Innovation through collaboration
When the mapping of the human genome was completed in 2003, it was the culmination of years of collaboration between research centres and universities from around the world – a dramatic illustration of the value of pooling resources and talent. Thousands of heads were clearly much better than one.
That spirit of cooperation is powering research being done today at McGill. Philanthropic giving has allowed the University to establish major strategic collaborations with international leaders – building partnerships like those being made by the Brain@McGill initiative, which received support from McGill Chancellor H. Arnold Steinberg, BCom’54, LLD’00, and Professor Emeritus Blema Steinberg, BA’55, PhD’61.
Established in 2009, the Brain@McGill is an international research network that brings together hundreds of neuroscience experts and students from McGill’s academic departments, hospitals and research groups with hundreds more from three of the world’s leading centres for neuroscience: the University of Oxford, Imperial College London and the Neuroscience Center of Zurich.
With seed money provided for joint pilot projects in brain research, investigators are able to conduct preliminary work that strengthens their ability to receive significant funding from outside granting agencies for full-scale projects. Researchers also benefit from the ability to draw data from a much wider and more diverse population base.
Dr. Claudio Cuello, Chair of the Brain@McGill, sees important progress coming from the initiative. “The collaboration has accelerated the pace of discoveries in areas of shared expertise, including brain imaging, stroke and dementia, by allowing partners to maximize research dollars and the impact of the research they conduct,” he says.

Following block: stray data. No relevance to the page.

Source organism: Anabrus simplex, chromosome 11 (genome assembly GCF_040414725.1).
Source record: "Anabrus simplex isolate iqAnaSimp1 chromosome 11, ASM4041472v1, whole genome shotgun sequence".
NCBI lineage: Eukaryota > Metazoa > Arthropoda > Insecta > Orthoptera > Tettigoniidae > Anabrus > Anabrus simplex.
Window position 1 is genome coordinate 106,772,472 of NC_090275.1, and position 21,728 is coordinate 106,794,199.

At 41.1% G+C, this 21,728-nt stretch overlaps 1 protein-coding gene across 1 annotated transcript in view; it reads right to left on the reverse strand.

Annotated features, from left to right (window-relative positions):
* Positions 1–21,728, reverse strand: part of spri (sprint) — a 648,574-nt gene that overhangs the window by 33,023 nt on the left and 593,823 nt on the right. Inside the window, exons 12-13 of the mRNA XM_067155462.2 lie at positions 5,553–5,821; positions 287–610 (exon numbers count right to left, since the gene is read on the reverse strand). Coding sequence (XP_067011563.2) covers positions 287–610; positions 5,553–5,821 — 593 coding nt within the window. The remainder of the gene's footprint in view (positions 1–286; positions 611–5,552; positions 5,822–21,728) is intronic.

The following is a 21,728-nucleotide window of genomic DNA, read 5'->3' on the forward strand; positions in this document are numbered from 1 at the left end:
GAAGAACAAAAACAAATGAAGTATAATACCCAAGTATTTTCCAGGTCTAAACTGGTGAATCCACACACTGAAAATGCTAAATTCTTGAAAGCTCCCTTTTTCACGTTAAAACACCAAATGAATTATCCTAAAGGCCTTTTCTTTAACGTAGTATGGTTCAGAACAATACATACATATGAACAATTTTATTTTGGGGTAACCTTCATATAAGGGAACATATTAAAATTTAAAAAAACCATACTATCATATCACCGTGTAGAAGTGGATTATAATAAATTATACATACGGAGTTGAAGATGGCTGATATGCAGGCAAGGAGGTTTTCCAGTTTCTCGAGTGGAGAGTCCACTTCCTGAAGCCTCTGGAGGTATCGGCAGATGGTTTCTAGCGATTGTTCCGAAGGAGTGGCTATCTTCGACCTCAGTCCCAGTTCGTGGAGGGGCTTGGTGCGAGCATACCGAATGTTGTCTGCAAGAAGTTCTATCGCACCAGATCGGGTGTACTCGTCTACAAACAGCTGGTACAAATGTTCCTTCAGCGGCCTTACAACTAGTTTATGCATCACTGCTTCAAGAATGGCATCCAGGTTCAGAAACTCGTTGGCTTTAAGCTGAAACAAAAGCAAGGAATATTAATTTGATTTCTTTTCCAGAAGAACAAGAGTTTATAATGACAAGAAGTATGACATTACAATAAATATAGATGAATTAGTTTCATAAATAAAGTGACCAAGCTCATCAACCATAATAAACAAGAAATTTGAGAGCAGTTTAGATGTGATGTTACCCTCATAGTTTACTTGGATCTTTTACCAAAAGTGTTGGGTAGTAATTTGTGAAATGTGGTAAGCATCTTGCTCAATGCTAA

Another initiative that is having an international impact is the McGill-Hebrew University Summer Program in Human Rights, created in part through a donation from The Hon. E. Leo Kolber, BA’49, BCL’52. The intensive five-course program allows McGill students to spend three weeks in Jerusalem and participate in a program that combines theoretical studies with international cultural exchange.
Norman Zavalkoff, BCom’57, is also creating knowledge on both sides of the Atlantic. His gift of $500,000 promotes academic exchange between Canada and Israel, by funding research and travel between McGill, Ben-Gurion University of the Negev and the Weizmann Institute of Science.
Sarah Lee, MSc’10, the first recipient of a Norman Zavalkoff Family Foundation Travel Fund for Water Resources Management, interned at the Blaustein Institute for Desert Research of Ben-Gurion University, where she studied the role of desalinization in Israel’s water management strategy.
“I conducted in-depth interviews with water authority personnel, academics, environmentalists, and other key decision-makers,” says Lee, who readily acknowledges her experience would not have been possible without “robust financial aid,” provided in part through the generosity of donors.